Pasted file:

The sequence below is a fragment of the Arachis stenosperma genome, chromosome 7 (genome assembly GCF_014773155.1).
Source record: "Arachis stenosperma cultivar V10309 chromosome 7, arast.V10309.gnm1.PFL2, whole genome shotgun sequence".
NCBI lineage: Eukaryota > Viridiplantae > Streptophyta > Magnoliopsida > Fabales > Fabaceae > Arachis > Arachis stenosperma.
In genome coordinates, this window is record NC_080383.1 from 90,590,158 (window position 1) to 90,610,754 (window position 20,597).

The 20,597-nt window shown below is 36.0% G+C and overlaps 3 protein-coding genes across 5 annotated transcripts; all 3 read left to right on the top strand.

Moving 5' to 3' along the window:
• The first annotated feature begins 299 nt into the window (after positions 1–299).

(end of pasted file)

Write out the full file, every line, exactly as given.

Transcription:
The sequence below is a fragment of the Arachis stenosperma genome, chromosome 7 (genome assembly GCF_014773155.1).
Source record: "Arachis stenosperma cultivar V10309 chromosome 7, arast.V10309.gnm1.PFL2, whole genome shotgun sequence".
NCBI lineage: Eukaryota > Viridiplantae > Streptophyta > Magnoliopsida > Fabales > Fabaceae > Arachis > Arachis stenosperma.
In genome coordinates, this window is record NC_080383.1 from 90,590,158 (window position 1) to 90,610,754 (window position 20,597).

The 20,597-nt window shown below is 36.0% G+C and overlaps 3 protein-coding genes across 5 annotated transcripts; all 3 read left to right on the top strand.

Moving 5' to 3' along the window:
• The first annotated feature begins 299 nt into the window (after positions 1–299).